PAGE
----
Alison filed a complaint about an absolute divorce against her husband, Jeff, two months ago. He moved into an apartment over a year ago since they separated, and she knows she has the correct address. After he did not respond, she sent a subsequent copy to his office location via a private process server, and he still has not responded by answer or pre-trial motion. How long must Alison wait until she contacts the Court, and can she obtain a default divorce judgment?
Procedural Steps for Obtaining a Default Order
To obtain a default order in a family court case, the plaintiff must file a request to enter default with the family court where they filed the complaint. The request must accompany proof of previous filings and attempts made with the Defendant including proof of service of process or attempts of service of process, and that at least 35 days has passed since the complaint was filed. See Rule 4-43. Usually a court hearing is set within a month wherein the court will grant the Plaintiff a final judgment of divorce, but only if there are no other contested issues.
If the parties share children and there is a dispute as to custody, child support, alimony, or property distribution, the plaintiff must file a notice of proposed final judgment with their request to enter default. The notice contains a financial statement from the plaintiff itemizing assets and liabilities, monthly expenses and what, if anything, the plaintiff is requesting the defendant pay. The plaintiff must also serve a copy of both notices with the defendant at least three weeks in advance of a court hearing on the entry of default.
Exceptions or Challenges to an Order of Default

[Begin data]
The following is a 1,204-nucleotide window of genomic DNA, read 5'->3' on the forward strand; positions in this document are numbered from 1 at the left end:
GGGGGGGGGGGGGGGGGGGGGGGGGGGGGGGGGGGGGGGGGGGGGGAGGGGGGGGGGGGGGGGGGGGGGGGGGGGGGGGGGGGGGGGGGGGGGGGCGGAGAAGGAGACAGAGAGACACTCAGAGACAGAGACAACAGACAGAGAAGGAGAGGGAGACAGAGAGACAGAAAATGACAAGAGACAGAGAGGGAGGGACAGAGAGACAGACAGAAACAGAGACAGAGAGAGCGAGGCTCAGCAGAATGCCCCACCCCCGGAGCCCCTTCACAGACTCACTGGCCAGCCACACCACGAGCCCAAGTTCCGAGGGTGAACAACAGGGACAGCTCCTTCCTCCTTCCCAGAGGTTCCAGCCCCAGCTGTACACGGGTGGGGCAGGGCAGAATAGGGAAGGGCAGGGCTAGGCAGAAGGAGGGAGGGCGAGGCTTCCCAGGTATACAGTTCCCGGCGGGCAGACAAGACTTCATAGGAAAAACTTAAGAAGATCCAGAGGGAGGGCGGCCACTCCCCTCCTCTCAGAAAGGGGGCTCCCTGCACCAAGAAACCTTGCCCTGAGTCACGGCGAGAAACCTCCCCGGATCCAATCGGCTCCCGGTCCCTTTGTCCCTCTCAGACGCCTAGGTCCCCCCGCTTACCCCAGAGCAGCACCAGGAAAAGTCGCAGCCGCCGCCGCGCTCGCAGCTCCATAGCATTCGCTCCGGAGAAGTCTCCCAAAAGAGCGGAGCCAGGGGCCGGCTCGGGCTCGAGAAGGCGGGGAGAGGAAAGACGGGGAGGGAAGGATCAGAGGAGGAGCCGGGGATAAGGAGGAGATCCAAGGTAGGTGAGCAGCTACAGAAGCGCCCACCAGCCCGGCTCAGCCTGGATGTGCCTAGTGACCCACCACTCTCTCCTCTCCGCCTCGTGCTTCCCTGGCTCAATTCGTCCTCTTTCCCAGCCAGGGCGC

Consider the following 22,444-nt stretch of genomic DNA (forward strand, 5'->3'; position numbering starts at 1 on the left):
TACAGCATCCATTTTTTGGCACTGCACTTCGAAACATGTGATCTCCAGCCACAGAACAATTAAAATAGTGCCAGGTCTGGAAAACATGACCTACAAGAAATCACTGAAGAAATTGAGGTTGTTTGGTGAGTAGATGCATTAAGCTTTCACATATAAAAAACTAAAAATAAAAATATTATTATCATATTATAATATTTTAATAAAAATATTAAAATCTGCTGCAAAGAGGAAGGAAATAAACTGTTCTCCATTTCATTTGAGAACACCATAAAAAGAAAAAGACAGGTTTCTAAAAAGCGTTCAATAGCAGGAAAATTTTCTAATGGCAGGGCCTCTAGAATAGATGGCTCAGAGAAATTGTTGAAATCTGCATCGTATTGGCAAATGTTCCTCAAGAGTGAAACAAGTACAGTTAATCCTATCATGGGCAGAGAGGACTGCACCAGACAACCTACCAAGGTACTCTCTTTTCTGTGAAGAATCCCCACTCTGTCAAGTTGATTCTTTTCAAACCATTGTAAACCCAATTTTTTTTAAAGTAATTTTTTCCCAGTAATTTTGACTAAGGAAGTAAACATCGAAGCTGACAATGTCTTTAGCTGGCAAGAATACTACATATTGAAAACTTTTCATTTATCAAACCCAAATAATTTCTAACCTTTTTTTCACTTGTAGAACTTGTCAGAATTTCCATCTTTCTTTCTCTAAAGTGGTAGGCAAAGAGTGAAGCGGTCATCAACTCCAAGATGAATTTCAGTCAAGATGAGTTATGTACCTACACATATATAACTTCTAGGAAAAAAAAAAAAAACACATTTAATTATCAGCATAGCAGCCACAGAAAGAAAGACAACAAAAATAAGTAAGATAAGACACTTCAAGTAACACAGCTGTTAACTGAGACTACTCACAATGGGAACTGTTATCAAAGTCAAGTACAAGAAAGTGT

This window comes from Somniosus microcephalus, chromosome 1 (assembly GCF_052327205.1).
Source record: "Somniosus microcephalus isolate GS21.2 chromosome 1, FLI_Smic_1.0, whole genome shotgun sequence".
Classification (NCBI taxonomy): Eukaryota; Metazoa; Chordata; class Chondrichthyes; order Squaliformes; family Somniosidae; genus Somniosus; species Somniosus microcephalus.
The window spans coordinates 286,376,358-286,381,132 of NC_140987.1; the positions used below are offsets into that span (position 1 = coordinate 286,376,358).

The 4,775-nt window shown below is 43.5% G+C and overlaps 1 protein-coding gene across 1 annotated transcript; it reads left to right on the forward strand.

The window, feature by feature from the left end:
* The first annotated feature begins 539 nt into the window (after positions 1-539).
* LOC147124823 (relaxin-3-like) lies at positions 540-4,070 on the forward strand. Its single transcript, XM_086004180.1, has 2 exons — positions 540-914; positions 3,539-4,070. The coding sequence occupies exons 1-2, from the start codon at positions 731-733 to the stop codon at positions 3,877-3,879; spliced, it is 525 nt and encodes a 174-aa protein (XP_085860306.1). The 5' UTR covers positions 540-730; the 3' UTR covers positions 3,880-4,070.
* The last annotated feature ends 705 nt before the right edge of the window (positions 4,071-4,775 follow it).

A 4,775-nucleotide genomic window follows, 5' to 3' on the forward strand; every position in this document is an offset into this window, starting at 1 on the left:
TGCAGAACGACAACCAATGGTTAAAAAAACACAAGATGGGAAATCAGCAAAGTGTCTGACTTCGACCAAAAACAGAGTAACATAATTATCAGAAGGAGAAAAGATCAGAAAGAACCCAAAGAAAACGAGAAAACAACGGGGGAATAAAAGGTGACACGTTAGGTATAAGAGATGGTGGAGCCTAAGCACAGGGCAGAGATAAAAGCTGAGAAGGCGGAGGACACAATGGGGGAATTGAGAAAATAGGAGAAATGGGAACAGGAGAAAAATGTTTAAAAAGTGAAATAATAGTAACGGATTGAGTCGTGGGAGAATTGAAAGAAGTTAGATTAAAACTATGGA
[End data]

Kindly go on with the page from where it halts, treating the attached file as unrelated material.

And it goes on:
If the defendant simply made a mistake or thought they filed an answer but did not, they may have a few options. The defendant can ask for the court to set aside the default judgment by filing a motion to vacate an entry of default. See NJ. Rules of Procedure 4-43. For the default judgment to be set aside, the defendant must show cause for why the default judgment should be overturned. They might argue they were unable to respond due to excusable neglect, meaning circumstances beyond their control prevented them from filing an answer. If the defendant was traveling out of the country for work, was not currently living at the location papers were served, or if the defendant was incarcerated at the time of service, he could argue that service was not proper and that he should be “excused” for not answering in a timely manner.
The defendant must establish that they have a meritorious defense, meaning there are significant issues ripe for settlement or a trial in the divorce case, perhaps pertaining to alimony determination, an incorrect child support calculation, or equitable division of property. The defendant must argue that they could prevail on one of these contested manners, and not allowing the case to continue would be unjust. Finally, the defendant must make a showing to the court that they acted in due diligence to set aside the default. Responding the next day would meet this requirement. Responding four months later is unlikely to change the outcome of a default judgment, and the onus is on the defendant to prove invalid or improper service.
Contact the Preeminent New Jersey Family Law Attorneys at Eveland and Foster, LLC
Divorce is complicated enough without worrying about whether your ex will respond to a complaint or show up in court. Plaintiffs are not expected to put their life on hold for a year while the defendant takes their time deciding how or when to respond, if at all. That is why the mechanism of default judgments exists. However, additional procedural rules must be followed in order for a hearing to be set. If you have questions about default judgments or the divorce process in general, call our family law attorneys at Eveland and Foster.